Academic journal article Quarterly Review of Distance Education

EXPERT INSTRUCTIONAL DESIGNER VOICES: Leadership Competencies Critical to Global Practice and Quality Online Learning Designs

Academic journal article Quarterly Review of Distance Education

EXPERT INSTRUCTIONAL DESIGNER VOICES: Leadership Competencies Critical to Global Practice and Quality Online Learning Designs

Article excerpt

INTRODUCTION

The current economic challenge for students seeking to compete on a global scale with an advanced education has contributed to a continual rise in online enrollments (Allen & Seaman, 2010; Stem, 2009). However, Allen and Seaman (2012) reported that a persistent state of less than excellent online courses threatens to undermine the value of the educational opportunities afforded by the Internet. In spite of ongoing advances in instructional technologies, web-based higher academic pedagogies continued to demonstrate a lack of quality well into the new millennium (Means, Toyama, Murphy, Bakia, & Jones, 2009). The Means et al. (2009) study reported a perception of lower academic standards, a perception that was underscored with reports of an ongoing distrust in online courses by a majority of U.S. educators (Allen & Seaman, 2012). From an international perspective, Daniel (2007) referred to online pedagogies in India as "mostly rubbish" (Affordability section, para. 15), while Uysal and Kuzu (2009) reported a problem in Turkey of there being no online standards in existence. With due recognition of those making significant progress in improving the quality of online courses, there remains a question of whether enough is being done to meet growing learner demands.

Given the perceptions of lower quality pedagogies, the practice of designing products for online learning has been called into question in terms of the competencies and leadership of instructional designers needed to improve the situation (Beaudoin, 2007; Kowch, 2009; Naidu, 2007; Reeves, Herrington, & Oliver, 2004; Sims & Koszalka, 2008). This notion aligns with the business and trade industries where improvement of products has been inextricably linked to leadership. For example, after an earlier departure, Steve Jobs returned to Apple in 1997 and led an industry in reenvisioning ways of communicating information (Isaacson, 2011). Who can deny that his leadership resulted in exemplary products? From these observations, it was proposed that instructional design (ID) may likewise improve the quality of its products with applied leadership skills and attributes. To explore the assumption, a study was undertaken that would look for a potential connection between the quality of ID products and an instructional designer's leadership competencies as perceived by those in practice.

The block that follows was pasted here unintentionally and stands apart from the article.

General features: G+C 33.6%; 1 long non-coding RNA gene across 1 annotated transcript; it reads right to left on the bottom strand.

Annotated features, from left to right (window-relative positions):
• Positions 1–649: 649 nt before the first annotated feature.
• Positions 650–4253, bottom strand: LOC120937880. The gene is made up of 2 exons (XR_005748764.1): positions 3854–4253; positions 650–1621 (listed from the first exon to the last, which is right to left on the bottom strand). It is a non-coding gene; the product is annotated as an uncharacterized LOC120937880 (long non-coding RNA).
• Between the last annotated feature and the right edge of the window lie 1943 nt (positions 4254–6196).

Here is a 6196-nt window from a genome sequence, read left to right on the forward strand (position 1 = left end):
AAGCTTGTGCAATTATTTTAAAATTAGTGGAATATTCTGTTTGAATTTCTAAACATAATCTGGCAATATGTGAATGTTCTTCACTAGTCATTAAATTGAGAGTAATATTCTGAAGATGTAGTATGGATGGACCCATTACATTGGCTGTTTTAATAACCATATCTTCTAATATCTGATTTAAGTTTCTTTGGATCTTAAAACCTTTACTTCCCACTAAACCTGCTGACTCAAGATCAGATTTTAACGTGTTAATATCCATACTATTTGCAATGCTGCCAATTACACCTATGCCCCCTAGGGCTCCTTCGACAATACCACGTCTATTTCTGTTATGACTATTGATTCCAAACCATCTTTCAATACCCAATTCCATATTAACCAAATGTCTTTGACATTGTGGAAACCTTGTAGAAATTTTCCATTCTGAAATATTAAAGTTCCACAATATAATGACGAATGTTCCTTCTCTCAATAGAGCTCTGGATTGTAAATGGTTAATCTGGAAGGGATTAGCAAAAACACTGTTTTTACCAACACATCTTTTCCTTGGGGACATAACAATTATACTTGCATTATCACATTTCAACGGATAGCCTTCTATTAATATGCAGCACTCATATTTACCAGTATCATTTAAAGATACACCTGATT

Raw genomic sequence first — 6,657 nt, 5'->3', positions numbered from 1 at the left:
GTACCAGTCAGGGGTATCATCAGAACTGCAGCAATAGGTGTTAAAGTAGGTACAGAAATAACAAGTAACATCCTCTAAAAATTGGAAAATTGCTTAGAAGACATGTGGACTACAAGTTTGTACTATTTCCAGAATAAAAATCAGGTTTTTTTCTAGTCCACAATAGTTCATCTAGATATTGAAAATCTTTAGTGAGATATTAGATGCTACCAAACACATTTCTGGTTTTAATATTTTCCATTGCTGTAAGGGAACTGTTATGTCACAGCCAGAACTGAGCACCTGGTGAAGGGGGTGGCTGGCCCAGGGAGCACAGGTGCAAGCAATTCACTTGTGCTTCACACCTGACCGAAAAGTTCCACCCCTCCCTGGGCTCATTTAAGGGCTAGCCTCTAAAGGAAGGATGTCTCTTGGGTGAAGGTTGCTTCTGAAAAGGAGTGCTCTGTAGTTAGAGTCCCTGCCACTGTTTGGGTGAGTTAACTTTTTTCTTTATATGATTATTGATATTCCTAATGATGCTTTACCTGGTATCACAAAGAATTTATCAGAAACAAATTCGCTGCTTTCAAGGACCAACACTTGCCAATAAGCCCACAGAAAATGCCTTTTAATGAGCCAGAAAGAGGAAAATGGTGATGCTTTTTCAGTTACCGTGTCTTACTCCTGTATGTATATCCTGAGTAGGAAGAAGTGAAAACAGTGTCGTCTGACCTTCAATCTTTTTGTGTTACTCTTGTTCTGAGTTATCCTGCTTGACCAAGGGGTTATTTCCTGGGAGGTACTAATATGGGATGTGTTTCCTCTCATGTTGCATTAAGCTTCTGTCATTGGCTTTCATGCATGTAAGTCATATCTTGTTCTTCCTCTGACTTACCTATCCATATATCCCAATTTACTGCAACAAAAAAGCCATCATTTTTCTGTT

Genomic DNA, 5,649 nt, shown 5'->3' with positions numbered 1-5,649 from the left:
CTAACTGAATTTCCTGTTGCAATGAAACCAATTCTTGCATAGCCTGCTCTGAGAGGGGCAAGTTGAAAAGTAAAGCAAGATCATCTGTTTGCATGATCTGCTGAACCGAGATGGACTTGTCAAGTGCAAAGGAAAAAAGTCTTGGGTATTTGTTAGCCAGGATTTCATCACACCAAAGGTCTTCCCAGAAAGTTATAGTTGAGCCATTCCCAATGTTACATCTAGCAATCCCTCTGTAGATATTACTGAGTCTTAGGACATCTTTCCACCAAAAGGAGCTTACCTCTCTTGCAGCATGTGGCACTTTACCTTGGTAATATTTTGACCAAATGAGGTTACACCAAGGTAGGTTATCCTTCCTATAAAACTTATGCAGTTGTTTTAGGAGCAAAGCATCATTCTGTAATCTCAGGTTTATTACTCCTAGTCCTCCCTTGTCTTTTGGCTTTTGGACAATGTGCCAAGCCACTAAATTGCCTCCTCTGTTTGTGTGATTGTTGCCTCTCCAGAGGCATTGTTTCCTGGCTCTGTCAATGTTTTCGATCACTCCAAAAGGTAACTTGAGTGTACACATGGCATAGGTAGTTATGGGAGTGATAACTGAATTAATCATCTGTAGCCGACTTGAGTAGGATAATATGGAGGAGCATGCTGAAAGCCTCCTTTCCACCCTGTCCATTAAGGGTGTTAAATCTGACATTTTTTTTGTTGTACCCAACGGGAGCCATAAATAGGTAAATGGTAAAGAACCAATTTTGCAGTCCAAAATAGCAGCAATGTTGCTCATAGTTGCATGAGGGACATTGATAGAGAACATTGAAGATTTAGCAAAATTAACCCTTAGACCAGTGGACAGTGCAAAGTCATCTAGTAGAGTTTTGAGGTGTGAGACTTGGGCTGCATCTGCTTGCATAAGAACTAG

Often meaningful perceptions and insight will come through discourse, therefore, this was the method selected for exploring the issue of leadership's impact on quality. The indepth interviews conducted with an international panel of expert practitioners resulted in themes that conveyed perceptions of practice from lived experiences. In the form of expressions from the participants, the findings extended the standards usually understood for ID and listed by groups such as the Association of Educational Communications and Technology, the International Board of Standards for Performance, Training, and Instruction, and others (Association of Educational Communications and Technology, 2012; International Board of Standards for Performance, Training, and Instruction, 2000; Larson & Lockee, 2009). Specifically, the participants identified competencies for designing online pedagogies with the added dimension of applied personal leadership characteristics deemed critical to high quality designs-competencies, attributes, and duties. In addition, specific instructional strategy components known to predict engagement (National Survey of Student Engagement, 2008) and learner satisfaction (Sims & Stork, 2007) framed a model for leading the online design process forward- strategy, vision, personality (interpersonal skills), productivity, emotional/psychological strength, values, and duties (mentoring). As a result of these findings, the goal of the study was satisfied: to determine that leadership from instructional designers has the potential for significant impact on the quality of online higher educational products. …

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